Alaska is set to receive $20.8 million for the 2012 salmon fisheries disasters, but how the money will be used is still being decided.
First, the state of Alaska and the Association of Village Council Presidents, or AVCP, must work on how to split the funds between Cook Inlet and Yukon-Kuskokwim stakeholders, said Art Nelson, policy and outreach director for the Bering Sea Fishermen’s Association.
Nelson said that the state and AVCP are considered the disaster “requestors” so National Marine Fisheries Service, or NMFS, is working with those two entities to figure out the split. If they don’t come up with something, the agency could make a decision on its own.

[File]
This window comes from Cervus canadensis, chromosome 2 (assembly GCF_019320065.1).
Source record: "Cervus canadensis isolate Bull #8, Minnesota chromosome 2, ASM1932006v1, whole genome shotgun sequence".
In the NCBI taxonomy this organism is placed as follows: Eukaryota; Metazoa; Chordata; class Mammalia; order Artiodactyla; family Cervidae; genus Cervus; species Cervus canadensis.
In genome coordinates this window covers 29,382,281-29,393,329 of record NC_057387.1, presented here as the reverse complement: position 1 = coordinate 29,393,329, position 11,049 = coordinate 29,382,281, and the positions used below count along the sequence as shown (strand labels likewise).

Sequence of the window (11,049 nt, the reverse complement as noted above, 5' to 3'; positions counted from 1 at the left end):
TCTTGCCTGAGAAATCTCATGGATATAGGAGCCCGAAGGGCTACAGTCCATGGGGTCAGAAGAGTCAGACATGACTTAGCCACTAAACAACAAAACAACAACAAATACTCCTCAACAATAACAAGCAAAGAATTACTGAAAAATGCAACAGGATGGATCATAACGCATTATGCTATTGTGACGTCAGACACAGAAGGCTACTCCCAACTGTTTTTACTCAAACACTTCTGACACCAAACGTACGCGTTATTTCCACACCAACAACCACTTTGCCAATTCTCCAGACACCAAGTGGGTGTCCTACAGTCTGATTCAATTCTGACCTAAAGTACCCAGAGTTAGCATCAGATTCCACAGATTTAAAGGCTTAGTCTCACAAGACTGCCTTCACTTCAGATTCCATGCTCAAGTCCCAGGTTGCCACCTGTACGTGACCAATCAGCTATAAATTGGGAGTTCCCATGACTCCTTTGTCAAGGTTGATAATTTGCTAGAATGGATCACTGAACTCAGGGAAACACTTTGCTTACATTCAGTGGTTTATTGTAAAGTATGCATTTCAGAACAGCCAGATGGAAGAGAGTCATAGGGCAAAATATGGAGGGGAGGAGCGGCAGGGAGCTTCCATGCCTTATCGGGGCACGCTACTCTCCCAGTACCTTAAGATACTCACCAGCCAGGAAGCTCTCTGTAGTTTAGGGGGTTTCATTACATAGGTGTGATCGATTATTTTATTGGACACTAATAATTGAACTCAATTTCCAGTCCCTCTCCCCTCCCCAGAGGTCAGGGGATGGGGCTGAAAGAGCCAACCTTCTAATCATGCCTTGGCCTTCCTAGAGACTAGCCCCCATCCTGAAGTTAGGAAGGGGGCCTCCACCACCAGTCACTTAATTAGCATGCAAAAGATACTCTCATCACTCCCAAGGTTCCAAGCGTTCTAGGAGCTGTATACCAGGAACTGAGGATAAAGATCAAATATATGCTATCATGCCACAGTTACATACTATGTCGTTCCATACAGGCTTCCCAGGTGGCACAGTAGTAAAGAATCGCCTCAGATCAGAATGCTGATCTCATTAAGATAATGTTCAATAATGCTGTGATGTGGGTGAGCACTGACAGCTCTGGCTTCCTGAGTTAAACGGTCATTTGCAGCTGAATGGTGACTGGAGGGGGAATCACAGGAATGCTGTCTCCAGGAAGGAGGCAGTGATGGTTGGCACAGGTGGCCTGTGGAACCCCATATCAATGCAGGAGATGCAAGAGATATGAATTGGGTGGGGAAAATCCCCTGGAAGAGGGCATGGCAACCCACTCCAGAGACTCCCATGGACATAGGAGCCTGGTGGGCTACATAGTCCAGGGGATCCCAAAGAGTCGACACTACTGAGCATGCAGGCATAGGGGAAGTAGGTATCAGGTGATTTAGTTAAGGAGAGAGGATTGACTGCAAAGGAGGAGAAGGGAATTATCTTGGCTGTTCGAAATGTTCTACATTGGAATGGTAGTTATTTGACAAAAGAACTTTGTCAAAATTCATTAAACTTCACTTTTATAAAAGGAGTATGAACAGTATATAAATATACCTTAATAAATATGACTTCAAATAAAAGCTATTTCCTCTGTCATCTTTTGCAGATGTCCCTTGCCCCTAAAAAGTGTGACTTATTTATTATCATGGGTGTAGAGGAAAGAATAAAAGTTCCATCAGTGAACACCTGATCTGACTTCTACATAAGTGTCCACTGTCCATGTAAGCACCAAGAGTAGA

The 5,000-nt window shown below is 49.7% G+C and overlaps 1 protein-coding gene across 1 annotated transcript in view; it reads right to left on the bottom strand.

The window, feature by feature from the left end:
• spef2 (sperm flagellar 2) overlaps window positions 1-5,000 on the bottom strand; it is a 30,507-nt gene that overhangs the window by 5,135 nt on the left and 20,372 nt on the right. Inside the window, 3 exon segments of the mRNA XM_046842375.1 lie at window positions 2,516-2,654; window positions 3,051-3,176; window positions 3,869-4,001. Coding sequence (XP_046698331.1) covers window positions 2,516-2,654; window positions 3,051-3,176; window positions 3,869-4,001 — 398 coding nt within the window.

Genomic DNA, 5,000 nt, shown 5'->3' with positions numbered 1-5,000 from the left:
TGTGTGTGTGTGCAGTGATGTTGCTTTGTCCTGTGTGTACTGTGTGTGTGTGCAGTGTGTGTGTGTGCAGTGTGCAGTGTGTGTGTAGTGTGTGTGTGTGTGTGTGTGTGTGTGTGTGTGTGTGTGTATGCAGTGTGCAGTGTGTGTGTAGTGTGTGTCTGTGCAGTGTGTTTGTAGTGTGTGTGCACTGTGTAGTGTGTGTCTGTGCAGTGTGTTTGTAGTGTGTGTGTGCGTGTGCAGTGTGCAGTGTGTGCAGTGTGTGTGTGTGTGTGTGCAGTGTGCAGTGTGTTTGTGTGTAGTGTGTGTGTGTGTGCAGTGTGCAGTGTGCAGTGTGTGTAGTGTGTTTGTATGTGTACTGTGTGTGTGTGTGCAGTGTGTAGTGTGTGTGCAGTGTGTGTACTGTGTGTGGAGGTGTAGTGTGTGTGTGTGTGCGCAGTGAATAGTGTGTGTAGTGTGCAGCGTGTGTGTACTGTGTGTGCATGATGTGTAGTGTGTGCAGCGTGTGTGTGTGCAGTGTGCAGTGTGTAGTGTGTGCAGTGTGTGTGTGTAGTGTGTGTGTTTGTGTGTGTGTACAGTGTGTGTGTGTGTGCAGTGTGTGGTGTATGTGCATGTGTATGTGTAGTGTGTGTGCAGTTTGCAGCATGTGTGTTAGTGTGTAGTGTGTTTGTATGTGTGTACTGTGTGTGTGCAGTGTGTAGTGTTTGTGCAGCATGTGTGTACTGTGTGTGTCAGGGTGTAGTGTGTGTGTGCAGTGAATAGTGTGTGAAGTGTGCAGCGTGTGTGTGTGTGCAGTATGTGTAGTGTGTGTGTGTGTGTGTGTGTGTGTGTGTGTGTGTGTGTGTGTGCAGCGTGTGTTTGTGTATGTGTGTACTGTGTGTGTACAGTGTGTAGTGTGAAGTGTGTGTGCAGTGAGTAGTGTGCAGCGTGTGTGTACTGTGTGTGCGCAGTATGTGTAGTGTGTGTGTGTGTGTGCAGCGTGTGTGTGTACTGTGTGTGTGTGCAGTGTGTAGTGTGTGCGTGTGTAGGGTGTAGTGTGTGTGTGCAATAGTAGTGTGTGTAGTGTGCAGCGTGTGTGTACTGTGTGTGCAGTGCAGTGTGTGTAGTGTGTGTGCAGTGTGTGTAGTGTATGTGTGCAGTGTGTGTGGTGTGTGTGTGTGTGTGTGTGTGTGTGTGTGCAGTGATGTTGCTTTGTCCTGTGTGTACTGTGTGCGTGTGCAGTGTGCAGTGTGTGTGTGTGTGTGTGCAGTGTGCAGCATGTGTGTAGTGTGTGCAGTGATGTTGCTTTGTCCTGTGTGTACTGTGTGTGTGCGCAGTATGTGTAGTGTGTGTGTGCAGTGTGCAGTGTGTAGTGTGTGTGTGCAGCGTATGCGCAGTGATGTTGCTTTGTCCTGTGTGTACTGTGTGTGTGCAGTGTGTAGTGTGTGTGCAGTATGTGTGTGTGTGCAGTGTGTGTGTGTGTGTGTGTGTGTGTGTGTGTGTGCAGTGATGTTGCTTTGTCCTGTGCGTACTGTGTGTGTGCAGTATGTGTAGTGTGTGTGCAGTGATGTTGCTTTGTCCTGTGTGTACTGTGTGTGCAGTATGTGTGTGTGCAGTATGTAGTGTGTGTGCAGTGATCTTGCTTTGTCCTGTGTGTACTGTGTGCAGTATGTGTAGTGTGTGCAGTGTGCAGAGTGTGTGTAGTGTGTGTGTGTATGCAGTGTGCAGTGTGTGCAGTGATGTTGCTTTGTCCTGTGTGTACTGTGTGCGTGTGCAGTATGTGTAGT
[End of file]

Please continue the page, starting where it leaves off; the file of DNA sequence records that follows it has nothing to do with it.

AVCP and the state requested fishery disaster status for the poor king salmon runs on Yukon and Kuskokwim rivers and in Cook Inlet in 2012, although the Yukon designation also applied to 2010 and 2011, and the Kuskokwim designation also applied to 2011.
When the disaster declaration was being made, Alaska Department of Commerce, Community, and Economic Development Commissioner Susan Bell provided a letter to the federal government with a breakdown of the impacts.
According to that information, commercial fishery permit holders lost about $16.8 million in direct ex-vessel revenue in the years included in the designation.
Once there’s a split between regions, discussions will turn to how to use the money.
Congress appropriated the money, and NMFS will work with interested parties and Alaska’s congressional delegation to decide who will administer the funds and develop a spending plan.